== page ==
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drawing on katrina

A remarkable collection of artwork is on view at Southern Miss through August 15, 2015: “Drawing on Katrina: Mississippi Children Respond to the Storm,” curated by professors Janet Gorzegno and Mark Rigsby.

This project originally began in 2005 following Hurricane Katrina when the USM Exhibitions Committee for the USM Museum of Art (currently the Gallery of Art and Design) met to discuss upcoming initiatives. Janet Gorzegno, committee member and professor, proposed the idea of organizing an exhibition of works of art created by children who were affected by the hurricane.

As lead organizer of this unique project, Gorzegno said the exhibition was designed to feature the viewpoint of children in the wake of this terrible disaster, with the hopes it would become an important venue for dialogue and healing in the affected area.

“The Katrina storm shook Mississippians young and old to the core, leaving many numb.  The art of children can be so honest and direct, and so full of love; it can cut through barriers we sometimes construct to keep difficult emotions from surfacing. I felt a show of children's art about Katrina could bring forth solace, catharsis, even joy—in spite of the horror and raw reality of the subject matter,” Gorzegno said.

 

Drawing on Katrina exhibit at the Gallery of Art & Design in the George Hurst Building, The University of Southern Mississippi.
Drawing on Katrina exhibit at the Gallery of Art & Design in the George Hurst Building, The University of Southern Mississippi.
Artwork from the Drawing on Katrina exhibit.
Local children viewing the Drawing on Katrina exhibit.
Local children viewing the Drawing on Katrina exhibit.
Artwork from the Drawing on Katrina exhibit.
Local children viewing the Drawing on Katrina exhibit.
Local child viewing the Drawing on Katrina exhibit.

“Children truly have a natural ability to capture an experience and convey it with art. While many of the works do convey the terrible experience of the storm and its aftermath, others depict a community working together to rescue, recover and rebuild. There are images of people being airlifted to safety, ice and water delivery trucks, emergency response crews and construction workers and people working together to repair the roofs of damaged homes.”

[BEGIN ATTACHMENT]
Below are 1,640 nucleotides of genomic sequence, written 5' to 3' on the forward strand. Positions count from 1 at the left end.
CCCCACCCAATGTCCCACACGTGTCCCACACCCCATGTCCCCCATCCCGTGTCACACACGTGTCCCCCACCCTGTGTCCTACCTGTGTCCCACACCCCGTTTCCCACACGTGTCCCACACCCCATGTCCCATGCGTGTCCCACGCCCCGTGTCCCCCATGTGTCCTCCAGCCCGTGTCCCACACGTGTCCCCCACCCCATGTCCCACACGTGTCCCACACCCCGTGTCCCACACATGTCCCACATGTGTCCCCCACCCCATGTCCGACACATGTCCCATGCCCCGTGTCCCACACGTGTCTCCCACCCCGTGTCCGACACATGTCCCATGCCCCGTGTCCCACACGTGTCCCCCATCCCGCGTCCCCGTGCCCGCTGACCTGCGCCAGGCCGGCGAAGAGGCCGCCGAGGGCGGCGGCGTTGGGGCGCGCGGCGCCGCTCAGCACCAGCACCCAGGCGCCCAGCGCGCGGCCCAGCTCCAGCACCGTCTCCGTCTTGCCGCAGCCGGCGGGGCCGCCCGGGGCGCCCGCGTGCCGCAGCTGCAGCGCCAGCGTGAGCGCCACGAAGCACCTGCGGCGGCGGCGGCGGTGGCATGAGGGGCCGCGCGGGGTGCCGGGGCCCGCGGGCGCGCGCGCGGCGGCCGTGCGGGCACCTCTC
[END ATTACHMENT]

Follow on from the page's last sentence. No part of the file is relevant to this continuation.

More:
– Mark Rigsby

Drawing on Katrina exhibit at the Gallery of Art & Design in the George Hurst Building, The University of Southern Mississippi.
Local children viewing the Drawing on Katrina exhibit.
Local child viewing the Drawing on Katrina exhibit.

"Communication is a very important part of the path to healing and Hurricane Katrina left a very big wound to heal. Creating these works of art provided the children with an outlet to tell their story, and to communicate their own personal experience about the storm." – Mark Rigsby

Local children viewing the Drawing on Katrina exhibit.
Drawing on Katrina exhibit at the Gallery of Art & Design in the George Hurst Building, The University of Southern Mississippi.
Drawing on Katrina exhibit at the Gallery of Art & Design in the George Hurst Building, The University of Southern Mississippi.
Artwork from the Drawing on Katrina exhibit.

“Perhaps as a result of this anniversary exhibition, the artists who created the works in this show will be inspired to consider how the experience of Hurricane Katrina has shaped them. The storm was terrible, but it was also potentially a great teacher, dispensing lessons for us all about the importance of resilience, gratitude and service.”

– Janet Gorzegno

This exhibition is available for loan to qualified venues. For details, please contact artmuseum@usm.edu.

College of Arts & Letters • The University of Southern Mississippi • 118 College Drive, Hattiesburg MS 39406